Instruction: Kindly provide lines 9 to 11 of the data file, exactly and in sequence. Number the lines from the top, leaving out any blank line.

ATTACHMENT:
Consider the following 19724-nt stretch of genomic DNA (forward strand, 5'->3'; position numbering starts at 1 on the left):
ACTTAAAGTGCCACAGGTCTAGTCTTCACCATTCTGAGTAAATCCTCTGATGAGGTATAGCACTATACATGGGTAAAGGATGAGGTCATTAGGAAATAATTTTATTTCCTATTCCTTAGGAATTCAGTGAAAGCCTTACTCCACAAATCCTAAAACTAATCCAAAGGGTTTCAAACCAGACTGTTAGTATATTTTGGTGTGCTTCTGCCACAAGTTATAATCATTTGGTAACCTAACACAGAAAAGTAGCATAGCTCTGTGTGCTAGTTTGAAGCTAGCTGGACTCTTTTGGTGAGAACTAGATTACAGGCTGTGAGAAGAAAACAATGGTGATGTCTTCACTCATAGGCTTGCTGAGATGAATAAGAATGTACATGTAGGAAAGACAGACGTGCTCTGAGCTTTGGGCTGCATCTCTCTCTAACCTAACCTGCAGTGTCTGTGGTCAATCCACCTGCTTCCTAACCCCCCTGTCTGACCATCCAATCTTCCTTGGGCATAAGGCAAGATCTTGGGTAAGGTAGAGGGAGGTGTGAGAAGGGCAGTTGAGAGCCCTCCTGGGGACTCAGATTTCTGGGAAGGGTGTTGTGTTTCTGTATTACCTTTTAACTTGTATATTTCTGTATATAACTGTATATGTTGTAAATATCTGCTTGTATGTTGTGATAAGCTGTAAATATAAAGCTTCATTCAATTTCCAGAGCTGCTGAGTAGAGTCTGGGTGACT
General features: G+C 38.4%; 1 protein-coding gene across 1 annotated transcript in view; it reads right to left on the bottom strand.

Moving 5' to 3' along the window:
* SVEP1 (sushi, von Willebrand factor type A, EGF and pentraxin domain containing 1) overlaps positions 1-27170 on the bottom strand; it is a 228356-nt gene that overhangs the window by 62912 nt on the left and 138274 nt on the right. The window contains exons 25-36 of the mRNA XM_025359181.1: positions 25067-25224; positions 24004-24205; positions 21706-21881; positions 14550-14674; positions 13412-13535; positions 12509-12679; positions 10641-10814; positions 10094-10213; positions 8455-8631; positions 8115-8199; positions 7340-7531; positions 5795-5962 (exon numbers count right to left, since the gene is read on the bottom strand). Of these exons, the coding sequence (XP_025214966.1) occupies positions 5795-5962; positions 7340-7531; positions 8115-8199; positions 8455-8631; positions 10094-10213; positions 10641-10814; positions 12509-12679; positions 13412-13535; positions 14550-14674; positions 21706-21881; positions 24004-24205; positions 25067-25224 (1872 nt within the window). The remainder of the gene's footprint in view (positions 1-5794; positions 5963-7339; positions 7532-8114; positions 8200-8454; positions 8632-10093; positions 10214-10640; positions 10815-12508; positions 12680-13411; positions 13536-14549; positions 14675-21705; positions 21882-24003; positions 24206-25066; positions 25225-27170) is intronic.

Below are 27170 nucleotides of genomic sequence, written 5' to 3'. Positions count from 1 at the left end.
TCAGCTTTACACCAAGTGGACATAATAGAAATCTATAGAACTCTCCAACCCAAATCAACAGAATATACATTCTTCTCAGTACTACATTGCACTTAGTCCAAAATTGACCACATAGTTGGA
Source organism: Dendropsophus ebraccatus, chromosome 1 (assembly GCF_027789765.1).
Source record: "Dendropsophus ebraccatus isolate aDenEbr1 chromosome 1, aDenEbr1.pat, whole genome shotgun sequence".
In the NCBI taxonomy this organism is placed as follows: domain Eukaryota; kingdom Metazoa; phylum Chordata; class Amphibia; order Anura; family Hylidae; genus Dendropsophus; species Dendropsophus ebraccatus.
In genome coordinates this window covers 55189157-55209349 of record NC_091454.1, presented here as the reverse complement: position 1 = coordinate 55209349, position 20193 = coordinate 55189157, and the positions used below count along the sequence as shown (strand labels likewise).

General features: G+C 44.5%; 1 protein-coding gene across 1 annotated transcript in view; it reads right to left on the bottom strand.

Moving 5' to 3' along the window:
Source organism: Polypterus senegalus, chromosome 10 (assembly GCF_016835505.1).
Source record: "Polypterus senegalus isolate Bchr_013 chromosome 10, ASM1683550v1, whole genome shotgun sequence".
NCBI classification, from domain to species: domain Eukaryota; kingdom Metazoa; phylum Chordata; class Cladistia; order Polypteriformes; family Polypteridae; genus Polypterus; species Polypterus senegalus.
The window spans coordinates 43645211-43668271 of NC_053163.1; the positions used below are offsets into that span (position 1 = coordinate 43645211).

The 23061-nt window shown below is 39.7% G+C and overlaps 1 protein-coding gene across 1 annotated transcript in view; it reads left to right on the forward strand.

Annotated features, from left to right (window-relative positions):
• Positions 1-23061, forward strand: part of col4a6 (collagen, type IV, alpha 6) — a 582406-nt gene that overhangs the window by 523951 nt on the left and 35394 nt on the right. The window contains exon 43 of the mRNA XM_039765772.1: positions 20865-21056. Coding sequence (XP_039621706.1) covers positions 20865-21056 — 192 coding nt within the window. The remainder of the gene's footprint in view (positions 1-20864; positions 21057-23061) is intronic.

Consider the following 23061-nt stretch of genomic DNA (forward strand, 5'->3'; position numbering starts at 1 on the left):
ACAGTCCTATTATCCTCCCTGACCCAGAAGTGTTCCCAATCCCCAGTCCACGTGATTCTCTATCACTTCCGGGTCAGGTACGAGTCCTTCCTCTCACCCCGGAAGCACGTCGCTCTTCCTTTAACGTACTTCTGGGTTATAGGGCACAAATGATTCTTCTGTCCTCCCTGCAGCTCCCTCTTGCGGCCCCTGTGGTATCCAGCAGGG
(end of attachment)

Source record: "Dendropsophus ebraccatus isolate aDenEbr1 chromosome 1, aDenEbr1.pat, whole genome shotgun sequence".
In the NCBI taxonomy this organism is placed as follows: domain Eukaryota; kingdom Metazoa; phylum Chordata; class Amphibia; order Anura; family Hylidae; genus Dendropsophus; species Dendropsophus ebraccatus.
In genome coordinates this window covers 55189157-55209349 of record NC_091454.1, presented here as the reverse complement: position 1 = coordinate 55209349, position 20193 = coordinate 55189157, and the positions used below count along the sequence as shown (strand labels likewise).